The Director General of Health Services, Nyane Letsie, said earlier this year cancer had become a major health concern as it was now the second leading cause of death for women and fifth for men. She was speaking at the World Cancer Day commemorations in Maseru 0n 4 February 2022.
She said cancer of the cervix was the leading cause of death among female cancer patients.
Dr Letsie also revealed that Lesotho was paying a high price for failing to construct its own cancer treatment facility, saying the government spent M144 million on cancer referrals to South Africa in 2021 alone.
The average monthly cost of sending patients to South Africa for treatment was M12 million, she said.
“We spent M144 million in the past year on paying South African health institutions for the treatment of our cancer patients.
“It costs us M12 million per month to pay for treatment. The cost of treating one patient from start to finish ranges from M150 000 to M200 000. Clearly, these are huge amounts that we are paying and the spending will only be reduced when we start offering some cancer services locally,” Dr Letsie said at the time.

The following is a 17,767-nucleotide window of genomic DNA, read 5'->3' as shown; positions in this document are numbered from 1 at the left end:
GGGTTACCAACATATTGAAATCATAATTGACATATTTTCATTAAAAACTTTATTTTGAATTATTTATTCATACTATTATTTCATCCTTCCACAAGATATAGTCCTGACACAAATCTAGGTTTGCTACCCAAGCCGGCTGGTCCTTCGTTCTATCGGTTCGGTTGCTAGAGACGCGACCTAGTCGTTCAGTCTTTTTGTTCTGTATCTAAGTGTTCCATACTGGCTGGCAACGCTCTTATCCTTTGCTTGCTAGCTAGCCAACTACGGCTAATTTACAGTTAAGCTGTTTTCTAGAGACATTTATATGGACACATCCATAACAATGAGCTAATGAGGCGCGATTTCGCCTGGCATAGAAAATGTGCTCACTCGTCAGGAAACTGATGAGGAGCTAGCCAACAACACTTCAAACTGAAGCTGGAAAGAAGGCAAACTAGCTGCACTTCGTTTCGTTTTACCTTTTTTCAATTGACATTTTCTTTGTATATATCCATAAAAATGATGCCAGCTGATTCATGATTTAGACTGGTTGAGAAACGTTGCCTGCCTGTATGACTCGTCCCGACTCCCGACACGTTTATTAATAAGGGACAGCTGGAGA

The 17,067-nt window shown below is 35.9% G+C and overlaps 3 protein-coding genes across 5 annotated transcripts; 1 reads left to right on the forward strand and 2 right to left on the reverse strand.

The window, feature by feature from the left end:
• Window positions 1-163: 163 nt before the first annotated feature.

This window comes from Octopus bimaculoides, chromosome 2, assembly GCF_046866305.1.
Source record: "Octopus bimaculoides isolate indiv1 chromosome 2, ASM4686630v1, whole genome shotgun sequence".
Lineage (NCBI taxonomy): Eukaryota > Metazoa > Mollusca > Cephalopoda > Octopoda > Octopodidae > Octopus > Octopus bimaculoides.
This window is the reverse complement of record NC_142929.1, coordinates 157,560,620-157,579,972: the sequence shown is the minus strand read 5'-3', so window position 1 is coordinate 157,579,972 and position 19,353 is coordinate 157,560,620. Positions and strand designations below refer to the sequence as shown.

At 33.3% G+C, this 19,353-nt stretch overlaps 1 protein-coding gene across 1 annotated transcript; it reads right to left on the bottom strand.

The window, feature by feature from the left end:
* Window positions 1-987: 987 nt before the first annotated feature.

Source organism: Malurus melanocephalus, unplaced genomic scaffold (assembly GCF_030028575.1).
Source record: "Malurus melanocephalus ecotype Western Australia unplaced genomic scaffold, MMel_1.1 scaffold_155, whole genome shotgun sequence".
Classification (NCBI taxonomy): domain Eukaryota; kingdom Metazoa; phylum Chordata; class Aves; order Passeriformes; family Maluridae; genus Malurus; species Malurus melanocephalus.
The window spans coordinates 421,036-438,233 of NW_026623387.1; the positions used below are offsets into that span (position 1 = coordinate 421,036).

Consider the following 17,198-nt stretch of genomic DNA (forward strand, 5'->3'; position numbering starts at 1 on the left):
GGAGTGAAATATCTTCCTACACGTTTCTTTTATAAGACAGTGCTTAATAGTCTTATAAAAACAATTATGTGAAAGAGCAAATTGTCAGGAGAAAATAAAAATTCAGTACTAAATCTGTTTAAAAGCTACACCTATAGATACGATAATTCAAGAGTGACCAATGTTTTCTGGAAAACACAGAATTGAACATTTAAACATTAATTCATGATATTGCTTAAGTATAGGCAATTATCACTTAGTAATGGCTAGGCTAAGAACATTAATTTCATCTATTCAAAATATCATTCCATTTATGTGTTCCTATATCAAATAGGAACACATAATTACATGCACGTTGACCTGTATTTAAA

She also said plans were underway for the construction of a cancer hospital in Lesotho which would reduce the burden and costs of sending patients to South Africa for treatment.
She said that a chemotherapy unit that had been established at Queen Mamohato Memorial Hospital (QMMH) would be fully operational once they had recruited staffers to man the facility.
“There are three main areas that we are looking at (to close the care gap). One being the provision of infrastructure, the other being the recruitment of human resources and the third being the procurement of drugs and supplies. It is worth noting that despite the delay in constructing the cancer hospital, we are glad that the process has begun. I’m sure that now that the health ministry is in charge (of QMMH), it will soon announce what it will take for the continuation of the project.